October 28, 2014 | Quote
An Iran Deal in Which Both Sides Can Claim Victory
Mark Dubowitz, the director of the Foundation for Defense of Democracies think tank who has helped shape congressional sanctions on Iran and been a skeptic of the talks, said there could be creative workarounds in which both sides could claim victory on the centrifuges issue.
For instance, Dubowitz said, the pipes connecting the majority of the centrifuges could be removed and placed under supervision or destroyed. Under this plan, the Iranians could claim that all 19,000 centrifuges remained in place, while the major powers would be able to say that only a limited number are operational.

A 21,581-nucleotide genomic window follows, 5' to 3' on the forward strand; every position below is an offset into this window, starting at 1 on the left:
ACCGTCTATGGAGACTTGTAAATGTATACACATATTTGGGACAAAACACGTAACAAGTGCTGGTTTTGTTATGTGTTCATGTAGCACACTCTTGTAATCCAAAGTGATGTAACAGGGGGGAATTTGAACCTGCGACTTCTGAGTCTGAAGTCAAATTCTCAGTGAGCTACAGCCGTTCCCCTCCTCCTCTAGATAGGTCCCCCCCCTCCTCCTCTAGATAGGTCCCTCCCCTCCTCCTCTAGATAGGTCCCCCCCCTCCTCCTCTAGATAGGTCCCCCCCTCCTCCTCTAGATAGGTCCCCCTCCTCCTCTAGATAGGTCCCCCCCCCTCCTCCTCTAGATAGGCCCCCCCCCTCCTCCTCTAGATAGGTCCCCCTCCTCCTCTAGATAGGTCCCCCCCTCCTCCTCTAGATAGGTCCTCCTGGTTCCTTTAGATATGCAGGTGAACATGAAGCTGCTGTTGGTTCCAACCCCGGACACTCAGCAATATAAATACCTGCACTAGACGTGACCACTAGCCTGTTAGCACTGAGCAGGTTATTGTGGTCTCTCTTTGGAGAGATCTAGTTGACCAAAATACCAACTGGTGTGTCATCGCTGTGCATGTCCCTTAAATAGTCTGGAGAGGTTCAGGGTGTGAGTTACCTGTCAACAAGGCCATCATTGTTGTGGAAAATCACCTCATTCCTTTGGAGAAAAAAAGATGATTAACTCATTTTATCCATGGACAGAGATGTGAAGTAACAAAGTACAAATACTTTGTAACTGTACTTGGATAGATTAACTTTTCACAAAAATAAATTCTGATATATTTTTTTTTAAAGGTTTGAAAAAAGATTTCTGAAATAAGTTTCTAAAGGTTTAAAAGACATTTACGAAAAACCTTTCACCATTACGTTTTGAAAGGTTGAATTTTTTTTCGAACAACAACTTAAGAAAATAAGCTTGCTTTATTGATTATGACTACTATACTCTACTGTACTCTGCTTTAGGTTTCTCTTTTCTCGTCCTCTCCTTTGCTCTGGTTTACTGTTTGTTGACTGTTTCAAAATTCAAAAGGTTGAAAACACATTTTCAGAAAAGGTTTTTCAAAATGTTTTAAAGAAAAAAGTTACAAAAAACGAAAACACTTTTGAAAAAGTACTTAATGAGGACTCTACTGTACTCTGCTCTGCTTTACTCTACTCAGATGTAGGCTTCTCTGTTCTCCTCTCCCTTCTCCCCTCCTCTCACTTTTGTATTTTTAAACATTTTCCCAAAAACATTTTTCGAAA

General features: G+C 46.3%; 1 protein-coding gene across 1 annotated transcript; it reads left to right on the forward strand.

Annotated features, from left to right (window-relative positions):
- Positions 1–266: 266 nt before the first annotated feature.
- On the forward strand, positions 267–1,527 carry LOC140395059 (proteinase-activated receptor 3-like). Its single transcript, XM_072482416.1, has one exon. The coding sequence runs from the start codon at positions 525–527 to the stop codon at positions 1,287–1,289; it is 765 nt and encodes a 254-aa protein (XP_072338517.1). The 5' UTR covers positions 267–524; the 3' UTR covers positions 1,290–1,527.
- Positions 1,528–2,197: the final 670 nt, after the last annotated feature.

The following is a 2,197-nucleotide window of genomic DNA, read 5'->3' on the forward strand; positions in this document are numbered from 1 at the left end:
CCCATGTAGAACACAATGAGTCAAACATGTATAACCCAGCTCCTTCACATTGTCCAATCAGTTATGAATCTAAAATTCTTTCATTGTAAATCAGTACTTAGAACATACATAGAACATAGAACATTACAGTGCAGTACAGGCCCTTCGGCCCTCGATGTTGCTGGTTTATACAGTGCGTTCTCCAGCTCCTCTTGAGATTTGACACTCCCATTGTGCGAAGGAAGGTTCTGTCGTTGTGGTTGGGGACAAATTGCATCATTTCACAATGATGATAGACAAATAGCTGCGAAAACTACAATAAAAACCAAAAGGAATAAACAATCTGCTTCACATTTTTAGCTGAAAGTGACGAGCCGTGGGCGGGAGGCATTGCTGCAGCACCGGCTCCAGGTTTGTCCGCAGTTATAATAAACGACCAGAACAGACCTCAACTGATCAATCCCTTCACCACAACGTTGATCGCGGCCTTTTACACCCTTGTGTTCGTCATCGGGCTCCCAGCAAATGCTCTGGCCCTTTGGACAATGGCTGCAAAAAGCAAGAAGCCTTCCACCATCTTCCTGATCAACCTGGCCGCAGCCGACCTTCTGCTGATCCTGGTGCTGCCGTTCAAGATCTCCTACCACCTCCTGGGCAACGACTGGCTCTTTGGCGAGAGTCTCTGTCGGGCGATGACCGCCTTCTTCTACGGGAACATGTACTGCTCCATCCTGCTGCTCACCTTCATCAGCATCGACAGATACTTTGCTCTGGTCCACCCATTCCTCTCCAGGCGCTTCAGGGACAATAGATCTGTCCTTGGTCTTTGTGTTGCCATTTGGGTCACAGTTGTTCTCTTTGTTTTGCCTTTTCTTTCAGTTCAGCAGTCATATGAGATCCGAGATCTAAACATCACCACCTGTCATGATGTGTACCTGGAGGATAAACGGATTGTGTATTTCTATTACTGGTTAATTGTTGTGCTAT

“I think President Obama clearly wants a deal, and has instructed the negotiators to get a deal, and has floated a number of creative proposals to accommodate the supreme leader’s red lines,” Dubowitz said adding that the proposals included “significant loopholes.”
“Will Iran dismantle its centrifuge infrastructure so that it has no uranium path to a nuclear weapon?” AIPAC asked in outlining the conditions for an acceptable Iran deal — language that could conceivably allow for an enrichment capability, as long as it falls short of a “path to a nuclear weapon.”
Israel’s hard line on enrichment made sense, Dubowitz said.
“It’s actually helpful for the administration for the Israelis to talk about enrichment,” he said. “It helps to make the case that the enrichment has to be very, very small.”
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